Saturday, January 27, 2007

Stacy Shiff tells us what we secretly knew all along — liberals are messier than conservatives. Judging by my desk I should be making a CEO’s salary. Then there’s Maureen Dowd on Darth Cheney, using words like “transcendental daftness" and "exquisite kind of lunacy."

Donald Keyser, the Asia expert and former senior State Department official, was finally sentenced to prison this week. Among other things, Mr. Keyser confessed to keeping more than 3,000 sensitive documents — 3,559 to be exact, ranging from the classified to the top secret — in his basement. His wife had pointed this out to him. I’m going to go out on a limb here: in the history of the world, no one has ever been happy to be told to clean up his room.

Did you already know that it was Get Organized Now month? So the National Association of Professional Organizers has decided, gamely drawing up our to-do list for us. It includes clearing the clutter from under the bed and adopting the “less is more” motto at home. Today’s tip: “Empty your under-the-sink bathroom cabinets and clean them out.” Personally, I have unwavering faith in 20-year-old shoe polish. As for “less is more,” it’s un-American.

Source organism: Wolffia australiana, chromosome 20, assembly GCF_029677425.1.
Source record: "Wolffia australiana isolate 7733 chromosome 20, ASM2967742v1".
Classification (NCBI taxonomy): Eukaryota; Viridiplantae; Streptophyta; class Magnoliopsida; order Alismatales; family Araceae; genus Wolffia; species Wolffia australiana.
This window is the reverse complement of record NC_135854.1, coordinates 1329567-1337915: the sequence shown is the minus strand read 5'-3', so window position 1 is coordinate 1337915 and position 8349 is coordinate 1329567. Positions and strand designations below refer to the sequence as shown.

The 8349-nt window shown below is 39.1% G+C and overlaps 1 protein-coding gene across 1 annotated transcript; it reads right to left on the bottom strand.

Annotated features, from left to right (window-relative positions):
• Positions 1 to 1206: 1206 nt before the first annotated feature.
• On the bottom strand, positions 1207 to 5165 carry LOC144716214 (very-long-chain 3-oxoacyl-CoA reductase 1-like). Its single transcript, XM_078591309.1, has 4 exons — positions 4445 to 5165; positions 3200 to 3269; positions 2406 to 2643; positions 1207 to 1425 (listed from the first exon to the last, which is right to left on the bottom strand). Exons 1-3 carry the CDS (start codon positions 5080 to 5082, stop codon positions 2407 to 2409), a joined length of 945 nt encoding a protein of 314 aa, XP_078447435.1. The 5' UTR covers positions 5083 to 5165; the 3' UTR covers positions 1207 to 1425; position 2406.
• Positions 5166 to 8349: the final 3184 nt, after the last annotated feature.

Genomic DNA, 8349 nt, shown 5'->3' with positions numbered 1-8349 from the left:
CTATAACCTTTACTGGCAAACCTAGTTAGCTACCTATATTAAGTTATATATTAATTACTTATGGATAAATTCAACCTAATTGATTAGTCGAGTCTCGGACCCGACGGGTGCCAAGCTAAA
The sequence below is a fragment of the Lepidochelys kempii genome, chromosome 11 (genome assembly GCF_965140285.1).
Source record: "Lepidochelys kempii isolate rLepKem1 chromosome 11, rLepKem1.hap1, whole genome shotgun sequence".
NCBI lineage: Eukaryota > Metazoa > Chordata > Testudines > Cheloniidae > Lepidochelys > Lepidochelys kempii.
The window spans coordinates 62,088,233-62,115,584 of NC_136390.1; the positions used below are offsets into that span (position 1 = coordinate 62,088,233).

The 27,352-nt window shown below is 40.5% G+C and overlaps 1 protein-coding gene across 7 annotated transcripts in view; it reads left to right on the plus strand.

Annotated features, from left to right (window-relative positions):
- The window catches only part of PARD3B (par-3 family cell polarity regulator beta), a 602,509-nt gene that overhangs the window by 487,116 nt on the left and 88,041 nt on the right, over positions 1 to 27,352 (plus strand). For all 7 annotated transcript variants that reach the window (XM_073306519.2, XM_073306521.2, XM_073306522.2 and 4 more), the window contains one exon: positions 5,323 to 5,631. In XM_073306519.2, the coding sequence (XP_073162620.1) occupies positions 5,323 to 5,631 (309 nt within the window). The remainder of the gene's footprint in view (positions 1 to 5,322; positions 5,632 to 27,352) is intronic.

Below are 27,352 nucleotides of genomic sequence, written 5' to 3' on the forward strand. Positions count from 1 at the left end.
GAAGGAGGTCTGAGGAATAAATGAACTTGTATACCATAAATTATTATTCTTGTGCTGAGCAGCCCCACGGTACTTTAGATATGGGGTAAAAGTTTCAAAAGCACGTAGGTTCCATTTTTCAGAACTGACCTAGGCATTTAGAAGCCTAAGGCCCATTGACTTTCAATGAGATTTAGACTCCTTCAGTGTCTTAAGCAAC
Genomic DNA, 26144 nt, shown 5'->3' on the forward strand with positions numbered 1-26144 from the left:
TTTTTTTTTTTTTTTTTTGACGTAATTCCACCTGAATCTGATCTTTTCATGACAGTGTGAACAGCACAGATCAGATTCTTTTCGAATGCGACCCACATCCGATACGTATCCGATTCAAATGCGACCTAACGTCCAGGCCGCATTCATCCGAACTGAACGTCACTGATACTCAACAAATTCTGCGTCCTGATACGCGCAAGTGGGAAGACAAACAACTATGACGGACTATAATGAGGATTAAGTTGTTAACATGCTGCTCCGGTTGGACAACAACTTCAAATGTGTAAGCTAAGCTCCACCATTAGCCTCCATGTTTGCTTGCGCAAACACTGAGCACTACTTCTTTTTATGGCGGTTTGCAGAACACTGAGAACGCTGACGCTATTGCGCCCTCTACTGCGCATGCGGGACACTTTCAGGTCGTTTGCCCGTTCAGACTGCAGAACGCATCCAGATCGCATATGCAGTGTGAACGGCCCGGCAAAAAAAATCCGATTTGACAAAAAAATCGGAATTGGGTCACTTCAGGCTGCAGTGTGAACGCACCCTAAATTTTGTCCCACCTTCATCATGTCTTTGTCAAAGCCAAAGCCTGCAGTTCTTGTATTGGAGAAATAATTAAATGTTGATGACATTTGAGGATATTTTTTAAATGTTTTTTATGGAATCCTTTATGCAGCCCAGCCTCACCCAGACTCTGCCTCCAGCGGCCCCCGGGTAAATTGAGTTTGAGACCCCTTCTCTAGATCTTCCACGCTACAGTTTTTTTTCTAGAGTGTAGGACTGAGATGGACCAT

It’s not easy to square our materialistic mess with our efficiency-obsessed, Purell-possessed, Hold Everything-enabled, Outlook-ordered times. Help, however, is on the way. From the lineup of counterintuitive volumes that prove that everything bad is actually good for you, even if it makes Frenchwomen fat, comes “A Perfect Mess.” In its pages David H. Freedman, a journalist, and Eric Abrahamson, a Columbia Business School professor, argue that “moderately disorganized people, institutions and systems frequently turn out to be more efficient, more resilient, more creative and in general more effective than highly organized ones.”

Passions run high on this one, as nearly 80 percent of us report from the home front. Or ask the citizens of Bradford, Pa., which, according to the book, fired its police chief because of his messy desk.